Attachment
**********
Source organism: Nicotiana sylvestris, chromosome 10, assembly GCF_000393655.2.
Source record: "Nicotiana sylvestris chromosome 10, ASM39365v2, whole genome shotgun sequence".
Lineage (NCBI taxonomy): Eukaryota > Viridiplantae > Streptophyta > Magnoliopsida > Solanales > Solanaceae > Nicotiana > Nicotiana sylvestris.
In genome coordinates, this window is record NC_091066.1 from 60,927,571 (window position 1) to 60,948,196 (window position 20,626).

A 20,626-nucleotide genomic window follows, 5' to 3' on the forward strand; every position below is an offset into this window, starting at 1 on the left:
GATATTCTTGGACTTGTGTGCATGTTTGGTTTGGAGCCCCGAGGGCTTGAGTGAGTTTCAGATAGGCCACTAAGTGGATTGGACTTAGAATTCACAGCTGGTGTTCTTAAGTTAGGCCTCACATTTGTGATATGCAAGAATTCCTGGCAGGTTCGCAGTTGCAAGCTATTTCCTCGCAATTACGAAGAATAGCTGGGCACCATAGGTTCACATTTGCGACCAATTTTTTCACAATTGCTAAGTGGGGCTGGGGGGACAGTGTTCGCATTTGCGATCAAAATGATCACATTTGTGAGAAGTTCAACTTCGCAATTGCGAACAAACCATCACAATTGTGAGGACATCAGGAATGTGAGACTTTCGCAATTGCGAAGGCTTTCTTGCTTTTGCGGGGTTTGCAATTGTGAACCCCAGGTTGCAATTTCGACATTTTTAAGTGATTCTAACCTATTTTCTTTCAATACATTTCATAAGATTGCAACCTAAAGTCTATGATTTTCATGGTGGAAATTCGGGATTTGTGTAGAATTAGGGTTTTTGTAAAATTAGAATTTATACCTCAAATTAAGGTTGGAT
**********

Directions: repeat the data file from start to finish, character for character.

Source organism: Nicotiana sylvestris, chromosome 10, assembly GCF_000393655.2.
Source record: "Nicotiana sylvestris chromosome 10, ASM39365v2, whole genome shotgun sequence".
Lineage (NCBI taxonomy): Eukaryota > Viridiplantae > Streptophyta > Magnoliopsida > Solanales > Solanaceae > Nicotiana > Nicotiana sylvestris.
In genome coordinates, this window is record NC_091066.1 from 60,927,571 (window position 1) to 60,948,196 (window position 20,626).

A 20,626-nucleotide genomic window follows, 5' to 3' on the forward strand; every position below is an offset into this window, starting at 1 on the left:
GATATTCTTGGACTTGTGTGCATGTTTGGTTTGGAGCCCCGAGGGCTTGAGTGAGTTTCAGATAGGCCACTAAGTGGATTGGACTTAGAATTCACAGCTGGTGTTCTTAAGTTAGGCCTCACATTTGTGATATGCAAGAATTCCTGGCAGGTTCGCAGTTGCAAGCTATTTCCTCGCAATTACGAAGAATAGCTGGGCACCATAGGTTCACATTTGCGACCAATTTTTTCACAATTGCTAAGTGGGGCTGGGGGGACAGTGTTCGCATTTGCGATCAAAATGATCACATTTGTGAGAAGTTCAACTTCGCAATTGCGAACAAACCATCACAATTGTGAGGACATCAGGAATGTGAGACTTTCGCAATTGCGAAGGCTTTCTTGCTTTTGCGGGGTTTGCAATTGTGAACCCCAGGTTGCAATTTCGACATTTTTAAGTGATTCTAACCTATTTTCTTTCAATACATTTCATAAGATTGCAACCTAAAGTCTATGATTTTCATGGTGGAAATTCGGGATTTGTGTAGAATTAGGGTTTTTGTAAAATTAGAATTTATACCTCAAATTAAGGTTGGAT